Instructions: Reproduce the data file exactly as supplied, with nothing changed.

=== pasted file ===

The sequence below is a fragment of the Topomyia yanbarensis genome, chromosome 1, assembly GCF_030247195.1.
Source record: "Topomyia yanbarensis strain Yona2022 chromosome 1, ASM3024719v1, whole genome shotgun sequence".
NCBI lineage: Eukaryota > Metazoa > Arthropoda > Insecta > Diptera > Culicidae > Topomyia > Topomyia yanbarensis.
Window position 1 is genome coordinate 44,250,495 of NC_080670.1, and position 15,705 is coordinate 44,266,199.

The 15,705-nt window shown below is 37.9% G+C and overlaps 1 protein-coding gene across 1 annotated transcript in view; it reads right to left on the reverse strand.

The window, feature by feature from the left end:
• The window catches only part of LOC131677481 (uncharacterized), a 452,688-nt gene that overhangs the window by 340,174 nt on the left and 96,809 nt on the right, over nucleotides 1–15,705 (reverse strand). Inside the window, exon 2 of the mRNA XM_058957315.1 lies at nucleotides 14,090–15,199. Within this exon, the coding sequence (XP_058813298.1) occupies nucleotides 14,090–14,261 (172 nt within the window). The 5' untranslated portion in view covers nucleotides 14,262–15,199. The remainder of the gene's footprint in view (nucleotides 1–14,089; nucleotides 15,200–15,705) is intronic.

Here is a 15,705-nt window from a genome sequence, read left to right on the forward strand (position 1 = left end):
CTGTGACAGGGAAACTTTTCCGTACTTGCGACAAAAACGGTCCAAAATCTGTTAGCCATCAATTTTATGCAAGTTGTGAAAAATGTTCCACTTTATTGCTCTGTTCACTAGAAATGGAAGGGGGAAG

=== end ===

The sequence below is a fragment of the Topomyia yanbarensis genome, chromosome 1, assembly GCF_030247195.1.
Source record: "Topomyia yanbarensis strain Yona2022 chromosome 1, ASM3024719v1, whole genome shotgun sequence".
NCBI lineage: Eukaryota > Metazoa > Arthropoda > Insecta > Diptera > Culicidae > Topomyia > Topomyia yanbarensis.
Window position 1 is genome coordinate 44,250,495 of NC_080670.1, and position 15,705 is coordinate 44,266,199.

The 15,705-nt window shown below is 37.9% G+C and overlaps 1 protein-coding gene across 1 annotated transcript in view; it reads right to left on the reverse strand.

The window, feature by feature from the left end:
• The window catches only part of LOC131677481 (uncharacterized), a 452,688-nt gene that overhangs the window by 340,174 nt on the left and 96,809 nt on the right, over nucleotides 1–15,705 (reverse strand). Inside the window, exon 2 of the mRNA XM_058957315.1 lies at nucleotides 14,090–15,199. Within this exon, the coding sequence (XP_058813298.1) occupies nucleotides 14,090–14,261 (172 nt within the window). The 5' untranslated portion in view covers nucleotides 14,262–15,199. The remainder of the gene's footprint in view (nucleotides 1–14,089; nucleotides 15,200–15,705) is intronic.

Here is a 15,705-nt window from a genome sequence, read left to right on the forward strand (position 1 = left end):
CTGTGACAGGGAAACTTTTCCGTACTTGCGACAAAAACGGTCCAAAATCTGTTAGCCATCAATTTTATGCAAGTTGTGAAAAATGTTCCACTTTATTGCTCTGTTCACTAGAAATGGAAGGGGGAAG